Why worry about it. Just build another four reactors next to it. What could go wrong?

  26. Karin on Sat, 28th May 2016 7:30 am 

    Because of their age, every nuclear reactor is at risk. Thank you Sara Shannon for your research and book – Radiation Protective Foods (2014 edition). Let’s hope that these next few years will mark the end of nuclear power and the beginning of safe renewables.

  27. Dredd on Sat, 28th May 2016 8:06 am 

    It is here (You Are Here).

  28. Davy on Sat, 28th May 2016 8:49 am 

    We will see the end of NUK in a process that may be slow or fast. Collapse is undefinable currently. Probably slow in the beginning with the possibility of dangerous and fast as society loses the ability of industrial control. We will likely continue to see renewables in the same process and the same scenario without the dangers but with the industrial decline.

    It is conceivable that what you see now will be more or less all that is going to be produced of significance meaning the end of growth without an age of transition. Once the global system goes into a palpable crisis economic abandonment along with focused and prioritized investment will rule. Governments will concentrate dwindling resources on crisis management.

    There will be no renewables age. NUK will die. Globalism will fizzle out. Fossils fuels will likely be the last to go. Millions will begin to die above what is born. Climate will become surreal and our industrialized food system will breakdown. This might be a decadal process with the normal times front loaded. Now is absolutely the time to prepare and practice personal risk management. You don’t have long to do a lot.

  29. JuanP on Sat, 28th May 2016 9:33 am 

    I am very ignorant of nuclear and radiation issues. The most reasonable explanation of what happened to the “missing” fuel that I have read so far is that it melted, consolidated, melted the steel and concrete floor and sank down, melted the ground underneath and the bedrock and kept sinking, and it is deep down under the plant now, and nobody knows exactly where or how deep.

    I don’t expect them to ever find it or retrieve it. Fukushima truly is the gift that keeps on giving.

    Exactly the same thing could happen here in Miami where we have a very similar plant built in a place where it could be subjected to a 50′ storm surge with 20′ waves on top during a worst case Class 5 hurricane. The only difference is the water would be brought by a hurricane instead of an earthquake and the flood could last hours in Florida instead of the few minutes it lasted in Fukushima. A hurricane storm surge is much worse because it can last much longer than a Tsunami, though at least it gives more warning.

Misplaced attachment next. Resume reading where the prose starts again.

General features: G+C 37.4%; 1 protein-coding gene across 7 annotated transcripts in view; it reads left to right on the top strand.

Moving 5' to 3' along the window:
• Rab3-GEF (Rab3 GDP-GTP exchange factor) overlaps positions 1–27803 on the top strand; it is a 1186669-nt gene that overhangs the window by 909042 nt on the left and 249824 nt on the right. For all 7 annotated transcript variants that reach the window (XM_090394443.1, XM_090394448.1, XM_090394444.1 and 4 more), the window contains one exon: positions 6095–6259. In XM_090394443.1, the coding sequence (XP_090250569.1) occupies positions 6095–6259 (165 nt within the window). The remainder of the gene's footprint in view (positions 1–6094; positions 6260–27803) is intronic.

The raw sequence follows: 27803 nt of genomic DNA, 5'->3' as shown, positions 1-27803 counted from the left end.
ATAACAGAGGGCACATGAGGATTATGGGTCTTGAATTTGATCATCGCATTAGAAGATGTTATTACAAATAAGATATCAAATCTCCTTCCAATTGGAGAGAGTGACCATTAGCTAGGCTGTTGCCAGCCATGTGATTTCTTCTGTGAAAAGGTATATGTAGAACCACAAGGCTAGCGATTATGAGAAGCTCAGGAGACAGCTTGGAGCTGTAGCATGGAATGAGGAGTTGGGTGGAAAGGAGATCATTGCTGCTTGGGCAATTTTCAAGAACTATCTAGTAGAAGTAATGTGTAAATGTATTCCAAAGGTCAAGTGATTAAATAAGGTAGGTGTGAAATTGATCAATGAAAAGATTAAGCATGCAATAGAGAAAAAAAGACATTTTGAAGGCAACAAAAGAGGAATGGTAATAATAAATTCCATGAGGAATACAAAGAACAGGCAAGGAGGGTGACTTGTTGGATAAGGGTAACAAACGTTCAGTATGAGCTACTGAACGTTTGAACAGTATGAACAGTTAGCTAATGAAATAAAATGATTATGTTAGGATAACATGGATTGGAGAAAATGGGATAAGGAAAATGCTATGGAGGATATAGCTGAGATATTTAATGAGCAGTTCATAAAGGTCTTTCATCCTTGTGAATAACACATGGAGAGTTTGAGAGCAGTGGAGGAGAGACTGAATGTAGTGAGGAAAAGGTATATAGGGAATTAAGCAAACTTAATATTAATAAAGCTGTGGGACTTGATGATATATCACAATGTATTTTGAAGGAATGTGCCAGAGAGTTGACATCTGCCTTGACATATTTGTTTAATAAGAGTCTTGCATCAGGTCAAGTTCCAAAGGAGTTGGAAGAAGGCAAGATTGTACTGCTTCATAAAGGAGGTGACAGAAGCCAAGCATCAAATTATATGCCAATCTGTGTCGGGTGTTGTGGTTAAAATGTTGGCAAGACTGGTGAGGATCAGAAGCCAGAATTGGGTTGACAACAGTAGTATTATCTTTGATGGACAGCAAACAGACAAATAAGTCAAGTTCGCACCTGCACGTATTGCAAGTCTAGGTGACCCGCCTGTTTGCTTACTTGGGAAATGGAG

30. Kenz300 on Sat, 28th May 2016 9:56 am 

    Nuclear energy is poisoning the planet…………
    5 Years After Fukushima, ‘No End in Sight’ to Ecological Fallout

    Nuclear energy is toxic to people and the planet…..

    7 Top NRC Experts Break Ranks to Warn of Critical Danger at Aging Nuke Plants

    Nuclear energy is too costly and too dangerous…..

    How much will it cost to store nuclear waste FOREVER and who will pay for it

  31. Apneaman on Sat, 28th May 2016 10:05 am 

    Radiation Protective Foods (2014 edition)? Mmmmmm There’s no better way to start your day then by digging into a big brimming bowl of Fuka Flakes or having a hearty serving of Chernobyl O’s.

    Kids Love Em!

  32. FarQ3 on Sat, 28th May 2016 10:40 am 

    Well if 600 tonnes of hot nuclear fuel reaches ‘wet’ bedrock we could see something akin to the worlds largest radioactive steam generator.

  33. MSN Fanboy on Sat, 28th May 2016 7:24 pm 

    Radiation Protective Foods?

    I hope that is Sarcasm Karin, not utter stupidity.

    How some people function…. 90% + of humanity deserves extinction, Plato’s Cave, too right.


  34. Go Speed Racer on Sat, 28th May 2016 8:23 pm 

    Singing commercial: We put two scoops of Cesium in every package of Kellogg’s Chernobyl Bran.